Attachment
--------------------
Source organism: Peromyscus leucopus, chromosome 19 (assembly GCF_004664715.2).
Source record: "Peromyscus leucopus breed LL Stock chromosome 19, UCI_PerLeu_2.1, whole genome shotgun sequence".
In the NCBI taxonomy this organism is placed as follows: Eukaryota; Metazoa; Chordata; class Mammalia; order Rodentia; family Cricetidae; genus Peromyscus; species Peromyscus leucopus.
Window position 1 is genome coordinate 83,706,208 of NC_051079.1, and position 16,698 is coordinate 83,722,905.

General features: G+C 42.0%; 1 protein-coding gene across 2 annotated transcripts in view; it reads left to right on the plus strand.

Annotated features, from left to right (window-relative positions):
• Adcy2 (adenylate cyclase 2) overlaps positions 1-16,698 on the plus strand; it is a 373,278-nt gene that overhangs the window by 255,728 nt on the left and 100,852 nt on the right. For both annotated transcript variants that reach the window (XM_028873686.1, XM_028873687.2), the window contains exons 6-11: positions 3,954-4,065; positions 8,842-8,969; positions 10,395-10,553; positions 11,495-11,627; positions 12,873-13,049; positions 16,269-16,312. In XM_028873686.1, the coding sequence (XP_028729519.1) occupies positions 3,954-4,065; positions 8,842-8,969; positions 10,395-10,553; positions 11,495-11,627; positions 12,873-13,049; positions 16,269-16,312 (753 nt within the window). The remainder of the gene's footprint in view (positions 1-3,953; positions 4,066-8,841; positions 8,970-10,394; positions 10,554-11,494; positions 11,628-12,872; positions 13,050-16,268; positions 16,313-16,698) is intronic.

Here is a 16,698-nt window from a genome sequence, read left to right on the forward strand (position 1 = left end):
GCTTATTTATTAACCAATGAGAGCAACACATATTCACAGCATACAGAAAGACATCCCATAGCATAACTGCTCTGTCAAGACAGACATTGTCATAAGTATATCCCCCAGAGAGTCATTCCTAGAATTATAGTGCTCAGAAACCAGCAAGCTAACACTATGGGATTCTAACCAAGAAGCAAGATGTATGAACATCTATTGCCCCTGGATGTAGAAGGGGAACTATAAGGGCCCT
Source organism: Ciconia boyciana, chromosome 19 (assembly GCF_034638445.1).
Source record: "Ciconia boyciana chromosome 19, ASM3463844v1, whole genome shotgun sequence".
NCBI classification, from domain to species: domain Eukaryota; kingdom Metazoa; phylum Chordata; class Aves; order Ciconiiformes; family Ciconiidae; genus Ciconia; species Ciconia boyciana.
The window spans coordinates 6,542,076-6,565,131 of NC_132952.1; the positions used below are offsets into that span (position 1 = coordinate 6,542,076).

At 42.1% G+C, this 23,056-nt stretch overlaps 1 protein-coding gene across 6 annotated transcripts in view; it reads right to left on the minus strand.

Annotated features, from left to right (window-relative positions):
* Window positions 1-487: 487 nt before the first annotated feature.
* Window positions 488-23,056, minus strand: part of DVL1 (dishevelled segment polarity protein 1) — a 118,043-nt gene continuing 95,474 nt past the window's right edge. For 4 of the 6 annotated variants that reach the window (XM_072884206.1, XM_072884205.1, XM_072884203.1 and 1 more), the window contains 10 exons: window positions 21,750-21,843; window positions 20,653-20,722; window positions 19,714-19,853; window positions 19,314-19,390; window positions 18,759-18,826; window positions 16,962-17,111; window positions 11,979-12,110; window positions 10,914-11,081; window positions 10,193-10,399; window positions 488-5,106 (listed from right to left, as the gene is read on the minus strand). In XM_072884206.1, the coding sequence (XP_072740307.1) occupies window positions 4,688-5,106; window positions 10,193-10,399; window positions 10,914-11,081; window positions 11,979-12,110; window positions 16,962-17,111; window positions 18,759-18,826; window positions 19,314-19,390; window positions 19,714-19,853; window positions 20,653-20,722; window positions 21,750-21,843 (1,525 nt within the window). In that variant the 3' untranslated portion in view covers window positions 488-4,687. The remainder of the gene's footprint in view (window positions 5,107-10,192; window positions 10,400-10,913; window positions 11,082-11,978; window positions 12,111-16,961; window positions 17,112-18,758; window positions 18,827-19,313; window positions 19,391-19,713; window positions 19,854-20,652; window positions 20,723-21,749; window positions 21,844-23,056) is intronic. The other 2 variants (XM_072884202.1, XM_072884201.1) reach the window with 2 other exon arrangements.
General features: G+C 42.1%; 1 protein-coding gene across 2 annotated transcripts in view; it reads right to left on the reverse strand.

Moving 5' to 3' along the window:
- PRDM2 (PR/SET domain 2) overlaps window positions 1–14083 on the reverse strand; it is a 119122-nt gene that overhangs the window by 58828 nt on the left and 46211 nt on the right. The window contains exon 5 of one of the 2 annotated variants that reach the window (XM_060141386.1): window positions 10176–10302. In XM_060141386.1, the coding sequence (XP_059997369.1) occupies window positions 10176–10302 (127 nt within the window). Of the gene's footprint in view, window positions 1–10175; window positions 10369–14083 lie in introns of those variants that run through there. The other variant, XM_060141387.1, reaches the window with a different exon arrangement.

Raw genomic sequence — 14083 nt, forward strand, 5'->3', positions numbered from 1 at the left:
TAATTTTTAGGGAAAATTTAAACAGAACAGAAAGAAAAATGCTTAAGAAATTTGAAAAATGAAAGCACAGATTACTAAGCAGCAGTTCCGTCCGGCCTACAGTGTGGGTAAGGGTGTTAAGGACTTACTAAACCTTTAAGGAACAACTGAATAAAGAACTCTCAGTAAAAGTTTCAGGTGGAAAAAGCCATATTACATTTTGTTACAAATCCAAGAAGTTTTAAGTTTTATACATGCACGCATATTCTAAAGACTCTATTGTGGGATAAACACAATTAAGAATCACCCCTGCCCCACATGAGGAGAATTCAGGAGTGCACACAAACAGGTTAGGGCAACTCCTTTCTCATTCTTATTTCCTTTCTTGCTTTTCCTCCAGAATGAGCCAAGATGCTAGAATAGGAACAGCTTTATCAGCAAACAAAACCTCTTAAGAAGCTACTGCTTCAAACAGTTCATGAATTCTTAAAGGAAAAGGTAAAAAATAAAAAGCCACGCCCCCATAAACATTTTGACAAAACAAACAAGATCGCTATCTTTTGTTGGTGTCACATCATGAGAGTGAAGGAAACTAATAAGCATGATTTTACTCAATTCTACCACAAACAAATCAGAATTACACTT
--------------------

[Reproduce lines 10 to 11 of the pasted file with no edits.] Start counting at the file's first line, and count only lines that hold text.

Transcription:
Source organism: Ciconia boyciana, chromosome 19 (assembly GCF_034638445.1).
Source record: "Ciconia boyciana chromosome 19, ASM3463844v1, whole genome shotgun sequence".